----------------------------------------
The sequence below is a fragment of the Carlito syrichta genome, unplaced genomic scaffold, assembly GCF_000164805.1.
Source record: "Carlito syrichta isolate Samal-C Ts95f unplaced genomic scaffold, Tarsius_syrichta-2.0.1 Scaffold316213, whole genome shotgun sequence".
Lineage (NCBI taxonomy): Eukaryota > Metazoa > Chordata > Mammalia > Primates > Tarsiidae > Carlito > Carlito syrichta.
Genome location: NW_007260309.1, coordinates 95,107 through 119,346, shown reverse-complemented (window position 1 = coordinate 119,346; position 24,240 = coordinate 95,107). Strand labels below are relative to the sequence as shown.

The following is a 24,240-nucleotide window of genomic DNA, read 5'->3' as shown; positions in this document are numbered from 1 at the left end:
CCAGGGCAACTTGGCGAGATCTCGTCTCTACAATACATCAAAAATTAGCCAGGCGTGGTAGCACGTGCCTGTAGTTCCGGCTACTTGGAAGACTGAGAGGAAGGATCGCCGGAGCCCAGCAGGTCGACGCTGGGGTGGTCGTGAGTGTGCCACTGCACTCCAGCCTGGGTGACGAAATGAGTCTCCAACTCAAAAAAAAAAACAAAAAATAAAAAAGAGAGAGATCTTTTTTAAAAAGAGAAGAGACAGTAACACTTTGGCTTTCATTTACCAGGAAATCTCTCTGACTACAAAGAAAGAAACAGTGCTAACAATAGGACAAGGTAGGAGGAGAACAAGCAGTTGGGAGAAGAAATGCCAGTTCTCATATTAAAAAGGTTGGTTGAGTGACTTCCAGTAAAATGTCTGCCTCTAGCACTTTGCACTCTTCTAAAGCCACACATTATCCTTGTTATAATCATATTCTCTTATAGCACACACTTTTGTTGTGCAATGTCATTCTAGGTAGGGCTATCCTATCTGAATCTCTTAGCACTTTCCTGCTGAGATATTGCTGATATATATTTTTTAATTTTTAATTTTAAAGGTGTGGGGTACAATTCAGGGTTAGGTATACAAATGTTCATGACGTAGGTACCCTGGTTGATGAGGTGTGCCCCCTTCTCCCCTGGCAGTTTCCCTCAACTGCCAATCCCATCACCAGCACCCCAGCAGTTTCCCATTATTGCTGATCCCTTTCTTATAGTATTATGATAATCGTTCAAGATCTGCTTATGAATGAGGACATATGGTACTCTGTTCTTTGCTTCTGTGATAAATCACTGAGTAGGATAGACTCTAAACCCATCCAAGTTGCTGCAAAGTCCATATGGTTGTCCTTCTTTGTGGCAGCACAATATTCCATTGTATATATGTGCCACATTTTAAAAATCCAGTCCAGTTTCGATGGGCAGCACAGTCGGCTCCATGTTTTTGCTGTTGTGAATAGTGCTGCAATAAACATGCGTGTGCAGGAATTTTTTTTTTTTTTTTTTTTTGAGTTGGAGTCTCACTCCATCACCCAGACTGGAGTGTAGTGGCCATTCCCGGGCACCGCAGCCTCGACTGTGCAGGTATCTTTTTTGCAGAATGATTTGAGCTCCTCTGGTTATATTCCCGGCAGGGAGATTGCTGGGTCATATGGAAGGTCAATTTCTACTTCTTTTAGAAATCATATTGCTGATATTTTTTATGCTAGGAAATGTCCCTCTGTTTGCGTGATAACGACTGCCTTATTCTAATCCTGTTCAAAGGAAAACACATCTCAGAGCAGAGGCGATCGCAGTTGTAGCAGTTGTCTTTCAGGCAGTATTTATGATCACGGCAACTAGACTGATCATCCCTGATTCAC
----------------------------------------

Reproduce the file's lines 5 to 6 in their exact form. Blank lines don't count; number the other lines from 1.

The following is a 24,240-nucleotide window of genomic DNA, read 5'->3' as shown; positions in this document are numbered from 1 at the left end:
CCAGGGCAACTTGGCGAGATCTCGTCTCTACAATACATCAAAAATTAGCCAGGCGTGGTAGCACGTGCCTGTAGTTCCGGCTACTTGGAAGACTGAGAGGAAGGATCGCCGGAGCCCAGCAGGTCGACGCTGGGGTGGTCGTGAGTGTGCCACTGCACTCCAGCCTGGGTGACGAAATGAGTCTCCAACTCAAAAAAAAAAACAAAAAATAAAAAAGAGAGAGATCTTTTTTAAAAAGAGAAGAGACAGTAACACTTTGGCTTTCATTTACCAGGAAATCTCTCTGACTACAAAGAAAGAAACAGTGCTAACAATAGGACAAGGTAGGAGGAGAACAAGCAGTTGGGAGAAGAAATGCCAGTTCTCATATTAAAAAGGTTGGTTGAGTGACTTCCAGTAAAATGTCTGCCTCTAGCACTTTGCACTCTTCTAAAGCCACACATTATCCTTGTTATAATCATATTCTCTTATAGCACACACTTTTGTTGTGCAATGTCATTCTAGGTAGGGCTATCCTATCTGAATCTCTTAGCACTTTCCTGCTGAGATATTGCTGATATATATTTTTTAATTTTTAATTTTAAAGGTGTGGGGTACAATTCAGGGTTAGGTATACAAATGTTCATGACGTAGGTACCCTGGTTGATGAGGTGTGCCCCCTTCTCCCCTGGCAGTTTCCCTCAACTGCCAATCCCATCACCAGCACCCCAGCAGTTTCCCATTATTGCTGATCCCTTTCTTATAGTATTATGATAATCGTTCAAGATCTGCTTATGAATGAGGACATATGGTACTCTGTTCTTTGCTTCTGTGATAAATCACTGAGTAGGATAGACTCTAAACCCATCCAAGTTGCTGCAAAGTCCATATGGTTGTCCTTCTTTGTGGCAGCACAATATTCCATTGTATATATGTGCCACATTTTAAAAATCCAGTCCAGTTTCGATGGGCAGCACAGTCGGCTCCATGTTTTTGCTGTTGTGAATAGTGCTGCAATAAACATGCGTGTGCAGGAATTTTTTTTTTTTTTTTTTTTTGAGTTGGAGTCTCACTCCATCACCCAGACTGGAGTGTAGTGGCCATTCCCGGGCACCGCAGCCTCGACTGTGCAGGTATCTTTTTTGCAGAATGATTTGAGCTCCTCTGGTTATATTCCCGGCAGGGAGATTGCTGGGTCATATGGAAGGTCAATTTCTACTTCTTTTAGAAATCATATTGCTGATATTTTTTATGCTAGGAAATGTCCCTCTGTTTGCGTGATAACGACTGCCTTATTCTAATCCTGTTCAAAGGAAAACACATCTCAGAGCAGAGGCGATCGCAGTTGTAGCAGTTGTCTTTCAGGCAGTATTTATGATCACGGCAACTAGACTGATCATCCCTGATTCAC